“PATCHY CAKE EATER” Shigeki Morino Exclusive Interview.
On this addition of Aserica we speak to up and coming designer Shigeki Morino on his rise to fame. Read about his acclaimed debut in the fashion industry and details on his innovative S/S 2015 collection. Coming from humble beginnings, Morino is truly a success story, climbing the fashion ladder leading to the highly sought after Patchy Cake Eater clothing brand.
Who is Shigeki Morino? Could you tell us about your childhood and how you got into becoming a fashion designer. Where do you get your creativity from?
I was born in Tokyo in 1972. I came from a single-mother household, the only items around were hats and clothing so they were the essence of my creation.
I had no choice but, to create something from nothing. While I was watching TV as a kid, I saw some TV stars wearing vests and I wanted to create my own version using shopping bags. Being a child with so little materials to work with essentially shaped my ability to be imaginative and creative. That's when I found my passion.
As I grew up, it was only natural that I got into the fashion business. Around the Roppongi and Nishi-Azabu area, I was always around fashionable people. If I wanted something in particular I preferred to create my own version rather than buy someone else's.
Patchy Cake Eater is a very catchy name, meaning “A ladies’ man with patches. The playful, sensitive type with a sweet tooth and a cool streak” as I saw in your lookbook. Could you tell us more of the type of man he is and the lifestyle that he lives?
The origin of the name Patchy Cake Eater started from the name “Cake Eater” which is a phrased used in the early 1900s. It describes a man going out, partying and indulging himself while wearing something sexy and playful. The reason I put patchy on top of that is because of the life I have been through.
As you can see, there's always a colorful and playful element to my designs. The essence of the garment is to create the image of a man who puts a casual twist on tailored clothes. We’ve taken masculine tailoring for women and crossed it over to men’s fashion. I try to bring the image of a ladies’ man back into the clothing and put it all together.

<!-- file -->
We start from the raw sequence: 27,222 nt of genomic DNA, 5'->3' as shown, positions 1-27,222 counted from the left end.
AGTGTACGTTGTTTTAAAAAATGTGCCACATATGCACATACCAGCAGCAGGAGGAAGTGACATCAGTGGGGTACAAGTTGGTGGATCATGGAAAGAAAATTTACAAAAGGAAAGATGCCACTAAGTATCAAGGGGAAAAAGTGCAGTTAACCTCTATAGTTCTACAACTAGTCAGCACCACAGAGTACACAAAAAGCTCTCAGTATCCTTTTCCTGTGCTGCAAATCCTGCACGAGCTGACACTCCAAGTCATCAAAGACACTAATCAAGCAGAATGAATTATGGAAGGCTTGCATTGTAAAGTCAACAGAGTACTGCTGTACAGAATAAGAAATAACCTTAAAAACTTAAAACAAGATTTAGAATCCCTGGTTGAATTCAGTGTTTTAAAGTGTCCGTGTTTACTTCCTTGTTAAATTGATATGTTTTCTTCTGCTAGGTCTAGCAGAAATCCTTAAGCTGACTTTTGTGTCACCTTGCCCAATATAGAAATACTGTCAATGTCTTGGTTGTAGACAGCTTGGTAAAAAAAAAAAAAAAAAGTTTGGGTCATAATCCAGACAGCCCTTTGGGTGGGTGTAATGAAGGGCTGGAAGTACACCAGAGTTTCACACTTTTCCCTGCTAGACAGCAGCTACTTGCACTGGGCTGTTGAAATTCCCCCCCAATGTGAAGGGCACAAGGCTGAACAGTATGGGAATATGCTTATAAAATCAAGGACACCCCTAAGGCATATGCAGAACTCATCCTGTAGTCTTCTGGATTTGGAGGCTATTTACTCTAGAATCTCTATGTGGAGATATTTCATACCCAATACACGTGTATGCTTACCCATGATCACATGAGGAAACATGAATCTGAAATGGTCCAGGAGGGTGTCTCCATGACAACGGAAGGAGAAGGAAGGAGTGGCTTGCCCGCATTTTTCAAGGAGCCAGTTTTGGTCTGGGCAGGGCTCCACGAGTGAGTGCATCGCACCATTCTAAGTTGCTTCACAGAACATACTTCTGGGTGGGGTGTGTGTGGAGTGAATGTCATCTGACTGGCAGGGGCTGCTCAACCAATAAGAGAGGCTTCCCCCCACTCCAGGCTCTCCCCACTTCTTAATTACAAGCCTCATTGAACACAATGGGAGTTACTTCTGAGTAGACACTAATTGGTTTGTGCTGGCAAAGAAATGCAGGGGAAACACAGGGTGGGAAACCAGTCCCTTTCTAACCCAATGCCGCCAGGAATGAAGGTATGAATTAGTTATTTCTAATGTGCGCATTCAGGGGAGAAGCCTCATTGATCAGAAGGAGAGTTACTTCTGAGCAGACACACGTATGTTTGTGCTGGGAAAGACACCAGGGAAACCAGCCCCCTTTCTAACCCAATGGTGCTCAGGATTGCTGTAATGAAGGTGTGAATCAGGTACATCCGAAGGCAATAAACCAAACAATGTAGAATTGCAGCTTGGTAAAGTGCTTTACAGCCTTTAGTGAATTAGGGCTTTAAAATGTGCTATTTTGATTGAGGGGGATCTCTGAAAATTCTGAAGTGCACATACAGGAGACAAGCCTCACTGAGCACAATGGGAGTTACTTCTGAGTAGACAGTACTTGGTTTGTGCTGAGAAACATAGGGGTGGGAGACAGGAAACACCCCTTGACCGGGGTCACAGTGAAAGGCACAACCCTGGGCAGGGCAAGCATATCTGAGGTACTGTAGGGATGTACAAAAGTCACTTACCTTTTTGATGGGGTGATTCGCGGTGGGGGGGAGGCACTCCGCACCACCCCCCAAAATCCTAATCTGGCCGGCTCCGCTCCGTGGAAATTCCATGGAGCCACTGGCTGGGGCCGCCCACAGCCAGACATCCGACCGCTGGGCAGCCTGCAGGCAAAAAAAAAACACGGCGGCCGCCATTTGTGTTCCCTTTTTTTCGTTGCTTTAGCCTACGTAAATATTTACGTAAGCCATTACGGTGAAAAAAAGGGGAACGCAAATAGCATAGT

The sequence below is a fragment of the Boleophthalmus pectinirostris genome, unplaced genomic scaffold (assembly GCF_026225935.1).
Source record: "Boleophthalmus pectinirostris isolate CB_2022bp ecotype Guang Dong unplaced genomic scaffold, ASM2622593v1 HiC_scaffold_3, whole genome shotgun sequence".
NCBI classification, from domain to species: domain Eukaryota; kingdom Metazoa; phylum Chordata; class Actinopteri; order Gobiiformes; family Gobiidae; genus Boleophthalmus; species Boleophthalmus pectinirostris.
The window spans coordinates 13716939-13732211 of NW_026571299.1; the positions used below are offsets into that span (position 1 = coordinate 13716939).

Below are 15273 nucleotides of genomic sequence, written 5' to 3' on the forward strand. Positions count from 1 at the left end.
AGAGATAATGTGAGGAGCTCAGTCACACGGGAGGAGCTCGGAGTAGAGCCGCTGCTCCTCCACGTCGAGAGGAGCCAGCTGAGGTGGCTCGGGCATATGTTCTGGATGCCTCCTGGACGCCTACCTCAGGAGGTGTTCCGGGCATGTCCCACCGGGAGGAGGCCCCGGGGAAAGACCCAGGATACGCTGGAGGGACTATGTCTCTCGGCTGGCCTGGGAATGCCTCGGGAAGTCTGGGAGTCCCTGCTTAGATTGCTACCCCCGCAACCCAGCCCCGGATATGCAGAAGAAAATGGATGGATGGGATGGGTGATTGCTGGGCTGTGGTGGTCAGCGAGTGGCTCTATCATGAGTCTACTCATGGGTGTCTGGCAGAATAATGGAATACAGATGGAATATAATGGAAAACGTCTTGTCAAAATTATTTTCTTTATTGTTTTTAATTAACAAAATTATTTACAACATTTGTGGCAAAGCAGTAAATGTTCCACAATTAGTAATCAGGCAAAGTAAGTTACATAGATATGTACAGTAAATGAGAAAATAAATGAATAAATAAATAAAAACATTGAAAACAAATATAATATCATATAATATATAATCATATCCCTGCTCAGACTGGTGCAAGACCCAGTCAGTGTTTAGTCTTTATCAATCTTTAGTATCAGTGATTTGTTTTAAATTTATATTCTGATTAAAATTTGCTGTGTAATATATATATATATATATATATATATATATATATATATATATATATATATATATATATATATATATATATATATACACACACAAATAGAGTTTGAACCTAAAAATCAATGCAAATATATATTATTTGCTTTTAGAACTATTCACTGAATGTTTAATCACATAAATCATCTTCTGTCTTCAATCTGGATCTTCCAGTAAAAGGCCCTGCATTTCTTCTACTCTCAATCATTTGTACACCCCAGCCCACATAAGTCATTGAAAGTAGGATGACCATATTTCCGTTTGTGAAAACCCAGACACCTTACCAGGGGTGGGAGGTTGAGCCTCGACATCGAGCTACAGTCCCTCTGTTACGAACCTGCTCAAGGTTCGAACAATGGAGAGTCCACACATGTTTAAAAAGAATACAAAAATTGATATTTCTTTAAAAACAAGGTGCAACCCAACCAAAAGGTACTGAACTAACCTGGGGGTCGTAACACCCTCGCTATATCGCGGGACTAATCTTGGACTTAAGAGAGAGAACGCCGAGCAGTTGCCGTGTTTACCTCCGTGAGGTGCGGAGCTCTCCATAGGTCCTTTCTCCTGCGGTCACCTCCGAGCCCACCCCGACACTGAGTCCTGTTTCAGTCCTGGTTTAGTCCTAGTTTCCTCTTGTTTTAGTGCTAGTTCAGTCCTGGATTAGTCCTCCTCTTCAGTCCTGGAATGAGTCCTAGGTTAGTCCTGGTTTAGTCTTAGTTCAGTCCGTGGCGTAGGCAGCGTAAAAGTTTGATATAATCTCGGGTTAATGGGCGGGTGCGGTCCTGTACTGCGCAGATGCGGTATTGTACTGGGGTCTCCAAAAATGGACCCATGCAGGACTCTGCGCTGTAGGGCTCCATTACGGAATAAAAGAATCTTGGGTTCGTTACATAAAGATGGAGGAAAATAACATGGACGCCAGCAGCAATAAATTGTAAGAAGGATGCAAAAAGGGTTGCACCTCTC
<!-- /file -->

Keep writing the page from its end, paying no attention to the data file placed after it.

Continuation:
Tell us about your SS15 collection? I think the green suit and the Paparatchi jacket really stands out. Which are your favourite pieces of this collection?
Obviously the green coat as you mentioned. On top of that, the striped coats and the flowery pieces.
Can you give a man some style advice?
It’s a pretty difficult question because everyone has different body shapes. When I start creating, I start from the shoulder and then focus on the silhouette. So a fitted-shoulder line is important.
What and who has been your main source of inspiration?
My childhood memories.
What have been your biggest struggles and successes so far in your career? How did over coming past your struggles motivate you?
I started from small exhibitions, running my own brand year after year and now I am participating in the Tokyo collection. Gradually, more and more people got involved in the business. I’ve had the opportunity to meet a lot of people I wouldn’t have had the chance to meet so that keeps me going.
Do you have any plans to collaborate with other designers or artists in the near future?
Not off the top of my head but I started doing some projects with the ex-chief editor of L’Uomo Vogue Italy, who is now the chief editor of L’Officiel Italia. I also worked with one of the better-known fashion photographers in Japan for the look book. I am happy to collaborate with famous people in the fashion industry not only in Japan but from other countries.
Anyone in particular who you would love to see wearing your label?
Not in particular. If people pick up or wear items from my collection, I would be happy with that.
The models that you chose for the runway of your collection have a very particular style. A ladies man with an eclectic style, sometimes clad with tattoos. Are you involved with casting the models?
My stance for casting models is supervising it by following my image for every collection. For instance, the most recent show we held castings for over 30 to 40 models. I chose the models which fit our image. Not feminine, but manly, yet still elegant. For example, the guy with the moustache, or the beard and tattoos.
I don’t see my clothes as avant-garde. There are a lot of high-fashion type models but I prefer choosing models which people can relate to or can imagine as themselves.
Any advice for young fashion designers?
Actually no, I still see myself as a young designer. But if I had to say one thing, it would be that some men’s runway shows here are deviating too far from something wearable. There has to be a balance between entertainment and what is represented should be able to be worn on the street.